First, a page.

With changes in system approaches and in the way we back up data, many backup and recovery platforms are a mishmash...
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of backup applications, tape and disk systems, with the cloud mixed in for good measure.
When simplifying a backup and recovery system, the first step is to consolidate all the tools to get a single-pane-of-glass view to manage this critical process. When selecting your single tool, look for one that handles mobile endpoints, is designed to cope with ransomware and has fine granularity of recovery.
Recovery is the critical distinguishing feature among backup and recovery tools. Backup is easy, but fast and accurate recovery separates the best tools from the pack. Opt for a tool with a clean and easy-to-use GUI.
The next backup and recovery system decision is where to back up data. This is best accomplished with tape or the cloud because disk systems tend to be shareable via the company storage network. Tape and the cloud also meet the geographic separation requirements for good backup and disaster recovery. The cloud is not only granular, but it can access data elements in seconds, versus the hours or days required with tape.
Once a consolidated backup is created, it's absolutely essential to test it at the app and cluster level at least every six months, and preferably more frequently. There are plenty of examples of failed recoveries to point the way.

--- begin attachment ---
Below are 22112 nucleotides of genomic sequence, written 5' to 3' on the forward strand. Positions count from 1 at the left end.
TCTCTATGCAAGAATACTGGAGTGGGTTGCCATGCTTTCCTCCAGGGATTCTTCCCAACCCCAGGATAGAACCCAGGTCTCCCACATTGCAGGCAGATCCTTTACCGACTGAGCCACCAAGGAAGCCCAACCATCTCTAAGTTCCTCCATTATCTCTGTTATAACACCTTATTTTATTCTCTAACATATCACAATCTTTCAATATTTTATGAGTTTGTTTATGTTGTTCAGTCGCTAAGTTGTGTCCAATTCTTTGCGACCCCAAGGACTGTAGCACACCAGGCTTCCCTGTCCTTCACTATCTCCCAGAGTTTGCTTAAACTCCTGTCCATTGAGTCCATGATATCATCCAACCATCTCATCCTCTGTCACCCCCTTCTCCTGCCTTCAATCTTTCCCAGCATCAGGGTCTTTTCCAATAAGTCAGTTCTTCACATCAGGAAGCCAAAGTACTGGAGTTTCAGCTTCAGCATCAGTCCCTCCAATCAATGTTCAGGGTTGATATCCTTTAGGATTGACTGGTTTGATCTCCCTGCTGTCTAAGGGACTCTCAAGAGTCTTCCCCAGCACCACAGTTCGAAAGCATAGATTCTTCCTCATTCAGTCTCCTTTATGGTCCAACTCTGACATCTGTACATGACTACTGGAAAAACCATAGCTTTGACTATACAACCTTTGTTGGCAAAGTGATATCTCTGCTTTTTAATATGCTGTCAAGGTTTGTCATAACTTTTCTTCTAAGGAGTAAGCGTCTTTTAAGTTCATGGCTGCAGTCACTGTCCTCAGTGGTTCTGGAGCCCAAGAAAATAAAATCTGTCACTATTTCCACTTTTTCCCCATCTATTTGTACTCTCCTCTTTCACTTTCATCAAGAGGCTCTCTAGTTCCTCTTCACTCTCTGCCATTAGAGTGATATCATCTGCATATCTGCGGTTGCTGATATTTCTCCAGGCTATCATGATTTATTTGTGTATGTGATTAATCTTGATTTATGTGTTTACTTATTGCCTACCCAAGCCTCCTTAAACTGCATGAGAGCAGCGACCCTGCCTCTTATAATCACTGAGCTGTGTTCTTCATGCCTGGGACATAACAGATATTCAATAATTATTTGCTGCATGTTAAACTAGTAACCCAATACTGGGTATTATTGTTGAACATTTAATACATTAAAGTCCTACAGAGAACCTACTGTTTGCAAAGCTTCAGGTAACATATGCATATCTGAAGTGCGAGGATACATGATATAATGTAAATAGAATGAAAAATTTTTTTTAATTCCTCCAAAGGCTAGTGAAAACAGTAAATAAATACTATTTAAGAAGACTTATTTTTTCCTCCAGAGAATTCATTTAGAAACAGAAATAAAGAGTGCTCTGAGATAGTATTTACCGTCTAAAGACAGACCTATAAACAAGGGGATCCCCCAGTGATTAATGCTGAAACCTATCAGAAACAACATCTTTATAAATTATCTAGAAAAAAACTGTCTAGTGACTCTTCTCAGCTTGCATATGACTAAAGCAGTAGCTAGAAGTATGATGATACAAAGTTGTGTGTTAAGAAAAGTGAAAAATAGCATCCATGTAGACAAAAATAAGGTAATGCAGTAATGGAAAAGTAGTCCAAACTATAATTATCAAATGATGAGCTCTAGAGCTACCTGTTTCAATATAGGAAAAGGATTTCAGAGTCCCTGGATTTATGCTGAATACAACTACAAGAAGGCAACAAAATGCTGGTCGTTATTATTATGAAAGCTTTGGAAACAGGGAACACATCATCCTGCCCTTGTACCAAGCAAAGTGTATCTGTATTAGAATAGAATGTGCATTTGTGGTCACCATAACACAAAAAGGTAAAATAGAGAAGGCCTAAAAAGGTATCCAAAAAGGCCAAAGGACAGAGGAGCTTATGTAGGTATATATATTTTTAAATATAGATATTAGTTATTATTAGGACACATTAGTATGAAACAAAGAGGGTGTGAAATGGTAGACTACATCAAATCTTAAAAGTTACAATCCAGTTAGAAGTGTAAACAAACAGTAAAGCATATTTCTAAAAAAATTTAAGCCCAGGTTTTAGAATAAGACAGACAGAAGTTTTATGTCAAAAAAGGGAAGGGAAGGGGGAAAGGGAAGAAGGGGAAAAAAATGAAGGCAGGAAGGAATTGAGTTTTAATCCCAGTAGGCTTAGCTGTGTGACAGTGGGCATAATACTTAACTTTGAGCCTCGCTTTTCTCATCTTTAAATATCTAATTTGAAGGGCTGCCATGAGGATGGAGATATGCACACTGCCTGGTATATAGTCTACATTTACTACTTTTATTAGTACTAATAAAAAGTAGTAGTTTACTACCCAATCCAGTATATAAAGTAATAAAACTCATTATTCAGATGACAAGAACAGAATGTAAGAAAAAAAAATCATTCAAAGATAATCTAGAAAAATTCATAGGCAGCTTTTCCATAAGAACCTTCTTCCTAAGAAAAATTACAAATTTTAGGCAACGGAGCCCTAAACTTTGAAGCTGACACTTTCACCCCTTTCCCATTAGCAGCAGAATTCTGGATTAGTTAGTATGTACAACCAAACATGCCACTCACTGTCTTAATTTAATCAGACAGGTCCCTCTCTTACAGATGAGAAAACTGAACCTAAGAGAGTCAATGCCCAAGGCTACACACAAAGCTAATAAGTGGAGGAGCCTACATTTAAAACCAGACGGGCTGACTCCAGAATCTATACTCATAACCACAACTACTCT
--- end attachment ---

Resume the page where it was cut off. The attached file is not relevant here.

There are tools that can exert regular testing based on test policies to ensure that backup and disaster recovery are working and sufficient to the task.
Make sure your backup and recovery system protects all your assets. The amount of data in endpoint devices is staggering, and you don't want employees spending time trying to recover their mobile data instead of working.
Finally, aim to consolidate disaster recovery approaches with your backup processes. There is too much overlap in methods not to do this in your backup and recovery system; the same tools will be capable of archiving files to the cloud. For example, disaster recovery protection concepts, such as geographic dispersion, apply well to backup.
Explore the convergence of backup, DR and archiving
Be careful when simplifying storage technology
The cloud can make disaster recovery easier
Dig Deeper on Disaster Recovery Planning-Management
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